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A college education in the U.S. has become virtually impossible for the average American to afford without state or federal loans, grants, scholarships or support from family members. Meanwhile, tuition continues to increase, and the student's share of the cost has grown.

Expand chart
Note: State spending represents appropriations for higher education in each state per student enrolled full-time in a public university; The student share is net tuition as a proportion of total higher education revenues; Data for Illinois is not available and is not included the U.S. average; Dollar amounts are adjusted for inflation; Data: State Higher Education Executive Officers Association; Chart: Chris Canipe / Axios
The big picture

While there are some states that have actually cut their funding for state universities, The Chronicle of Higher Education's senior reporter Eric Kelderman told Axios that enrollment numbers are a big factor in the decreasing funding-per-student data — the more students there are, the less funding there is to go around.

The facts
  • While there has been a state spending-per-student decrease over the years, the past 4-5 years has seen a slight increase.
  • Between 2000 and 2011, college enrollment skyrocketed. But enrollment has dwindled over the past 4-5 years.
  • The national student debt is now more than $1.4 trillion, according to the Student Loan Report.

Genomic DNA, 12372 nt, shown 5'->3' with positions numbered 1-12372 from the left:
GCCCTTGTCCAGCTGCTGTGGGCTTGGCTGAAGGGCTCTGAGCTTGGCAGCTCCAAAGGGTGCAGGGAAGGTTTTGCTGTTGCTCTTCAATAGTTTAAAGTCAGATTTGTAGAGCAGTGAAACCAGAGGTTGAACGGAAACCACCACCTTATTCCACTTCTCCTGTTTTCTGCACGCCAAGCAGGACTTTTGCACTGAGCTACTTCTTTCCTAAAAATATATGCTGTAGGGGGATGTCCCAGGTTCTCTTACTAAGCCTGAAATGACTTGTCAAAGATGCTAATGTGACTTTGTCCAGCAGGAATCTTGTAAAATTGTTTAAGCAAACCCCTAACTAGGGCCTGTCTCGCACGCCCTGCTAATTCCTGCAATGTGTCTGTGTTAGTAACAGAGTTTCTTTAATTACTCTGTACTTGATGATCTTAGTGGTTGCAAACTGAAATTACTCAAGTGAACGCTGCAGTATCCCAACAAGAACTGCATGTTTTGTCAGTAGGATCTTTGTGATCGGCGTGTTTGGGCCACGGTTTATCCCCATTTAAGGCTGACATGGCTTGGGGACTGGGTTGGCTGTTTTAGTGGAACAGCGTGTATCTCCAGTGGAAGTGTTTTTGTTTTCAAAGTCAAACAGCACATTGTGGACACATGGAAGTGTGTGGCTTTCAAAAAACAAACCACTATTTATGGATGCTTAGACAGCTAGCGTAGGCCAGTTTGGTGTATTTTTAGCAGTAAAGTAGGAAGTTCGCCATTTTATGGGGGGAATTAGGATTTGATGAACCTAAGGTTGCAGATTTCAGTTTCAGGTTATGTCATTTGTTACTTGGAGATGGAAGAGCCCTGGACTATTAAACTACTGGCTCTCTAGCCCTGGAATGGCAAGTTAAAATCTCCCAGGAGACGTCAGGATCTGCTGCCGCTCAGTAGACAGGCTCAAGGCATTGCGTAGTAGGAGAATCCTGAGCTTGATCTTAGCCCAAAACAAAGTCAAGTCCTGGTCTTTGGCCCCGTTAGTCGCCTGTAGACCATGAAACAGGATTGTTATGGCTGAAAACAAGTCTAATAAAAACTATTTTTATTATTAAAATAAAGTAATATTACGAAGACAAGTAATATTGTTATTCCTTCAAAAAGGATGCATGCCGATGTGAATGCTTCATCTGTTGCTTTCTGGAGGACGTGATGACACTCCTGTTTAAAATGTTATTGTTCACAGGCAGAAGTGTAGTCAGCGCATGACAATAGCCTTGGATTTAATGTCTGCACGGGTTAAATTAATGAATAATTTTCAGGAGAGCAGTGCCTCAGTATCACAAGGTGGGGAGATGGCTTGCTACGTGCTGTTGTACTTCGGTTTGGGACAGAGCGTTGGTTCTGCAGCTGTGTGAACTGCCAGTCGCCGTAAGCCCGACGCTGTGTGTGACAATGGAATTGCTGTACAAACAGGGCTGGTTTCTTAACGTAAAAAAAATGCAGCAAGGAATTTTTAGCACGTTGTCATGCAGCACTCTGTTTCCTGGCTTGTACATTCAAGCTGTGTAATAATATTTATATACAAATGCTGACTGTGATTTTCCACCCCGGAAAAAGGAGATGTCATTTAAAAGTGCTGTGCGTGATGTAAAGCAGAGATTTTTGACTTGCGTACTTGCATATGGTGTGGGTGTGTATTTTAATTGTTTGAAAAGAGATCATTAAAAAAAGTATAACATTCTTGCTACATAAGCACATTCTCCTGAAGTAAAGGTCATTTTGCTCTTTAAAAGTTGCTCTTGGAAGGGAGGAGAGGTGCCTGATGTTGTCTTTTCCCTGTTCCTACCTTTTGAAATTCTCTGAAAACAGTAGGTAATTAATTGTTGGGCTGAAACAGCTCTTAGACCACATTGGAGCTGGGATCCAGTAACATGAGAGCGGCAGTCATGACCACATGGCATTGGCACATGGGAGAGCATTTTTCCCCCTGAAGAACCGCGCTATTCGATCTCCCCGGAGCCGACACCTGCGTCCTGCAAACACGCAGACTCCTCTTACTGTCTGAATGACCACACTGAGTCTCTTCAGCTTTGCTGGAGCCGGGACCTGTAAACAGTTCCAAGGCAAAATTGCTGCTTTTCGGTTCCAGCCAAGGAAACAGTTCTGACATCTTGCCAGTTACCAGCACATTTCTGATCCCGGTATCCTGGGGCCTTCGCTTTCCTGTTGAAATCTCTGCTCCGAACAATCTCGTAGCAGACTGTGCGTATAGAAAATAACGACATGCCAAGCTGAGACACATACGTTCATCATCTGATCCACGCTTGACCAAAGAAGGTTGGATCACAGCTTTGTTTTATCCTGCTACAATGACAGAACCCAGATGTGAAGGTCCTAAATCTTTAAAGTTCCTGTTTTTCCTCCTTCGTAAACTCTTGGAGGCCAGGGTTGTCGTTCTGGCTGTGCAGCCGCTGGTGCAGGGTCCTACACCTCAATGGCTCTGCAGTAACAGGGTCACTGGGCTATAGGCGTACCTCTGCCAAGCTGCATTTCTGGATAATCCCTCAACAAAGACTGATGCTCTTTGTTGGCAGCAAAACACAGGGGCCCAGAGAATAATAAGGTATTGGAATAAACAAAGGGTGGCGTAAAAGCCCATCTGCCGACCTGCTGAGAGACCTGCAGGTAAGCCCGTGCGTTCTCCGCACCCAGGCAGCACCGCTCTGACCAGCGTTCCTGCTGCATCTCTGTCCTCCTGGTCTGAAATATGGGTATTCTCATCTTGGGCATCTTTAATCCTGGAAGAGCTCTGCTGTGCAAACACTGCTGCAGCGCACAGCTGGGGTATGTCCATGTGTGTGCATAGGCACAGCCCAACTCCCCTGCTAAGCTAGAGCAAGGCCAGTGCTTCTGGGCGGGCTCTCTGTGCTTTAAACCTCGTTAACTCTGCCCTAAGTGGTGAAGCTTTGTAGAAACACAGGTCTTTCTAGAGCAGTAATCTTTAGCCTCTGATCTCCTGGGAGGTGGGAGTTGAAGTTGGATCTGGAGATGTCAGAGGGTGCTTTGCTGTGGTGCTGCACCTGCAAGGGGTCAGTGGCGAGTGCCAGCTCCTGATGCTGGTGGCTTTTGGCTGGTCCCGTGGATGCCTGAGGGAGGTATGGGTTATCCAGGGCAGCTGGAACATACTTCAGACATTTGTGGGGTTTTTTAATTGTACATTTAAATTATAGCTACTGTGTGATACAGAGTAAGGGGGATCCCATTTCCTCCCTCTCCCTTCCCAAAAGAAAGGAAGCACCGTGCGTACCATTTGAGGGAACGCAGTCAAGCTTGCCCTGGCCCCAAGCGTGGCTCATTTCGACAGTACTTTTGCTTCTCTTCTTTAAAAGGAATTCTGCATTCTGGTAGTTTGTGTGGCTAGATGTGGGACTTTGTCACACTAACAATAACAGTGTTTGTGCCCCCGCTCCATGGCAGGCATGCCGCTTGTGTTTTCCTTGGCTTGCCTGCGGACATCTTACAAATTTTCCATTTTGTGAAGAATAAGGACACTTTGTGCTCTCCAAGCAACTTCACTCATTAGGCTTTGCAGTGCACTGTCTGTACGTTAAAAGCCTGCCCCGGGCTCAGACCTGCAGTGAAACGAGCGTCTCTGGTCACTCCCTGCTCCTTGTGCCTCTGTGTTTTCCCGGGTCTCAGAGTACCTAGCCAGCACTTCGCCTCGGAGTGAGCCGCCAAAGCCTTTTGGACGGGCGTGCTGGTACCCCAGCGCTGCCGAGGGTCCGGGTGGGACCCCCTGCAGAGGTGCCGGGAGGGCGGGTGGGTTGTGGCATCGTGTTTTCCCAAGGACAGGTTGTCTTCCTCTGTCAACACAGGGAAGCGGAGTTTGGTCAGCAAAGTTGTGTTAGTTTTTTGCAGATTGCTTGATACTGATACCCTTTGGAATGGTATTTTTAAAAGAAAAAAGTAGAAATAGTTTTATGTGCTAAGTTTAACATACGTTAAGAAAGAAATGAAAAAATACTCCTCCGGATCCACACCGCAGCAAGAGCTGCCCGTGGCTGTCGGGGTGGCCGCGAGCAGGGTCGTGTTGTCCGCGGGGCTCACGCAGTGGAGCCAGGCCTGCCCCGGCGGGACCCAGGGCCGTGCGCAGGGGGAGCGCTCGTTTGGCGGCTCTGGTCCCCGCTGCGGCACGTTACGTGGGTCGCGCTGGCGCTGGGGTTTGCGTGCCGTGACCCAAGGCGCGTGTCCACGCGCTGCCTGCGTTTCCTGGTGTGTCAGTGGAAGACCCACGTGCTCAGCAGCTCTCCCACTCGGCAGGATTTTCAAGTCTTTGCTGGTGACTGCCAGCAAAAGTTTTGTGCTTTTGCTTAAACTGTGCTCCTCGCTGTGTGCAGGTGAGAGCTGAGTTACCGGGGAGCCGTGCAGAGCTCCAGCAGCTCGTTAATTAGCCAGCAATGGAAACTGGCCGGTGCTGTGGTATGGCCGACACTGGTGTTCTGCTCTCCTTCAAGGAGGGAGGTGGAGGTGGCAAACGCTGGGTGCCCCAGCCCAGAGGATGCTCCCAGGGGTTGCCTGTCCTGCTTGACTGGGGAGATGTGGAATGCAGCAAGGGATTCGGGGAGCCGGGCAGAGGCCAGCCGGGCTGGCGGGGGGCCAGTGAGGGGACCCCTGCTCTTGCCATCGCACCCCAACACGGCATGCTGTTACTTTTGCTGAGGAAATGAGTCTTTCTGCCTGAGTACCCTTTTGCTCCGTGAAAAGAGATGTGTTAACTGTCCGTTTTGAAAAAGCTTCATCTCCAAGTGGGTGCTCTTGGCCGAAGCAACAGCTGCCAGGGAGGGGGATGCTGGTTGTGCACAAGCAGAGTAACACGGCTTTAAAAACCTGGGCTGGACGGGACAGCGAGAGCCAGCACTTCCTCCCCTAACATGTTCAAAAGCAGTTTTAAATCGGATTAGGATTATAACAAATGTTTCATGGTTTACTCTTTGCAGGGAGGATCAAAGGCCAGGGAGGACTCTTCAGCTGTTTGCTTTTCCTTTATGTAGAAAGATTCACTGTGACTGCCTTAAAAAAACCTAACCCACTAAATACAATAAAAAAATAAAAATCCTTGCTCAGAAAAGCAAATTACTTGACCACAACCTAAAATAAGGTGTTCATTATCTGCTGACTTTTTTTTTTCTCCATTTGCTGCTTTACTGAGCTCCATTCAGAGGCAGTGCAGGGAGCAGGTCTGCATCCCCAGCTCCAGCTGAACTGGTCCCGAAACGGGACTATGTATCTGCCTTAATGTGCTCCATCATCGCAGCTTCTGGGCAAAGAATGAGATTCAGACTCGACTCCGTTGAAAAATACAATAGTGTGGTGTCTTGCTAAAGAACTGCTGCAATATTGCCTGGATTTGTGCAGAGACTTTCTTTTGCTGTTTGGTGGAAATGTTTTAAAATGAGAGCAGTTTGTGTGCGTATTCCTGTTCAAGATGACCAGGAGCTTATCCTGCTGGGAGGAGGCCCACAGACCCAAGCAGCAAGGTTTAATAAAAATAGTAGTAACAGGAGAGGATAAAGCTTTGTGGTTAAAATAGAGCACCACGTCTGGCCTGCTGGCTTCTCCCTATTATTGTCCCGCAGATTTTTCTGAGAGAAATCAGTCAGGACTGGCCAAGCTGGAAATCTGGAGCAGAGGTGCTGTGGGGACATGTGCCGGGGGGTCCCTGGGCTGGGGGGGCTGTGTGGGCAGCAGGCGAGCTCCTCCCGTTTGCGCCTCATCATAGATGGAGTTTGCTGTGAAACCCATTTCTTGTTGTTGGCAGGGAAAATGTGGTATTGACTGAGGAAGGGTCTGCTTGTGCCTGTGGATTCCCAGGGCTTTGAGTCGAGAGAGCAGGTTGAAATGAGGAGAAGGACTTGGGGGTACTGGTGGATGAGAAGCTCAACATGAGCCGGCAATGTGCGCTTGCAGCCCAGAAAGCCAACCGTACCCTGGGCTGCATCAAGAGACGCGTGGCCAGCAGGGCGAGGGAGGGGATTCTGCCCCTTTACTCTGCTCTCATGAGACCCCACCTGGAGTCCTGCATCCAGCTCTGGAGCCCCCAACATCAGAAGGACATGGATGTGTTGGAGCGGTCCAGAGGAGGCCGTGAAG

• The average annual college tuition (including fees and room and board) for a four-year, in-state, public university is $20,770, according to CollegeBoard, a 3.2% increase over last year.
  • The average debt per student is $27,857.
The politics

Republican House members are proposing a sweeping higher education reform bill next week, which in part aims to fix this problem by capping federal student loans and incentivizing universities to ensure their students succeed post-graduation. Meanwhile, Democrats advocate for solutions like loan forgiveness or free college — as Hillary Clinton and Bernie Sanders often campaigned on in 2016.

Go deeper

Scoop: Inside the GOP's plan to retake the House

House Minority Leader Kevin McCarthy. Photo: Elijah Nouvelage/Bloomberg via Getty Images

House Republicans will reclaim their majority in 2022 by offering candidates who are women, minorities or veterans, a memo obtained by Axios says.

Why it matters: The document, drafted by a super PAC blessed by House Minority Leader Kevin McCarthy, names top Democrats to target — Jared Golden of Maine, Matt Cartwright of Pennsylvania and Ron Kind of Wisconsin — and the type of Republican candidates to beat them.

Scoop: Trump talked out of early Ohio endorsement

Jane Timken at a 2017 Trump rally. Photo: Kyle Mazza/NurPhoto via Getty Images

Donald Trump had to be talked out of making an early endorsement in Ohio's 2022 U.S. Senate race, a sign of his eagerness to reengage politically, people familiar with the conversations tell Axios.

What we're hearing: The former president discussed endorsing former state GOP chair Jane Timken last week during a meeting at Mar-a-Lago with RNC Chairwoman Ronna McDaniel, but top advisers — including Donald Trump Jr. — urged him to wait.

Scoop: Parscale launches super PAC

Brad Parscale. Photo: Tom Brenner/Getty Images

Former Trump campaign manager Brad Parscale has founded a new super PAC and sister advocacy group, public records show.

Why it matters: The groups will allow Parscale himself to back candidates aligned with Donald Trump ahead of the 2022 midterms. They could also be used to deploy his new political data firm and harvest vital voter information for other clients.